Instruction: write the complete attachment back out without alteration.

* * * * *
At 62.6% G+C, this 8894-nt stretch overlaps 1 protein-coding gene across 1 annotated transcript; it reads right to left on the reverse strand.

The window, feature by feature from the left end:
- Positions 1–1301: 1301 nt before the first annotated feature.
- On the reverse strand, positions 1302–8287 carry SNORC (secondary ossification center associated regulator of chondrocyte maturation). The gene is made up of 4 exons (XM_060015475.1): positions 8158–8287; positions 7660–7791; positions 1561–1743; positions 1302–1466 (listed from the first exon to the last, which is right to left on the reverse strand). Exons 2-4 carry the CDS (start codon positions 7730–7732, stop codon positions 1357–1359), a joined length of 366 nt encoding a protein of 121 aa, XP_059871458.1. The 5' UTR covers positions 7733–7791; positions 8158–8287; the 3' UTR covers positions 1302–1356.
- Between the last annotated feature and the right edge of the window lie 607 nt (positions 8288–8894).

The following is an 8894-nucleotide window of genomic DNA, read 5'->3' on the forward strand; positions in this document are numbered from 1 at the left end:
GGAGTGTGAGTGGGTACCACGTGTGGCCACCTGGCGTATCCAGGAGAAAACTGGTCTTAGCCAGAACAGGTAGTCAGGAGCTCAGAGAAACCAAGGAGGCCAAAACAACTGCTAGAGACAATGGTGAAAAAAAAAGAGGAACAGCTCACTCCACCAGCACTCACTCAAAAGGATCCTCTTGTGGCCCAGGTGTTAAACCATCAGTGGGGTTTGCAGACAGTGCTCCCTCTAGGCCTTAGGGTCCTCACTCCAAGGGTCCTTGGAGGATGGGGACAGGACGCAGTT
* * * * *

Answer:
At 62.6% G+C, this 8894-nt stretch overlaps 1 protein-coding gene across 1 annotated transcript; it reads right to left on the reverse strand.

The window, feature by feature from the left end:
- Positions 1–1301: 1301 nt before the first annotated feature.
- On the reverse strand, positions 1302–8287 carry SNORC (secondary ossification center associated regulator of chondrocyte maturation). The gene is made up of 4 exons (XM_060015475.1): positions 8158–8287; positions 7660–7791; positions 1561–1743; positions 1302–1466 (listed from the first exon to the last, which is right to left on the reverse strand). Exons 2-4 carry the CDS (start codon positions 7730–7732, stop codon positions 1357–1359), a joined length of 366 nt encoding a protein of 121 aa, XP_059871458.1. The 5' UTR covers positions 7733–7791; positions 8158–8287; the 3' UTR covers positions 1302–1356.
- Between the last annotated feature and the right edge of the window lie 607 nt (positions 8288–8894).

The following is an 8894-nucleotide window of genomic DNA, read 5'->3' on the forward strand; positions in this document are numbered from 1 at the left end:
GGAGTGTGAGTGGGTACCACGTGTGGCCACCTGGCGTATCCAGGAGAAAACTGGTCTTAGCCAGAACAGGTAGTCAGGAGCTCAGAGAAACCAAGGAGGCCAAAACAACTGCTAGAGACAATGGTGAAAAAAAAAGAGGAACAGCTCACTCCACCAGCACTCACTCAAAAGGATCCTCTTGTGGCCCAGGTGTTAAACCATCAGTGGGGTTTGCAGACAGTGCTCCCTCTAGGCCTTAGGGTCCTCACTCCAAGGGTCCTTGGAGGATGGGGACAGGACGCAGTT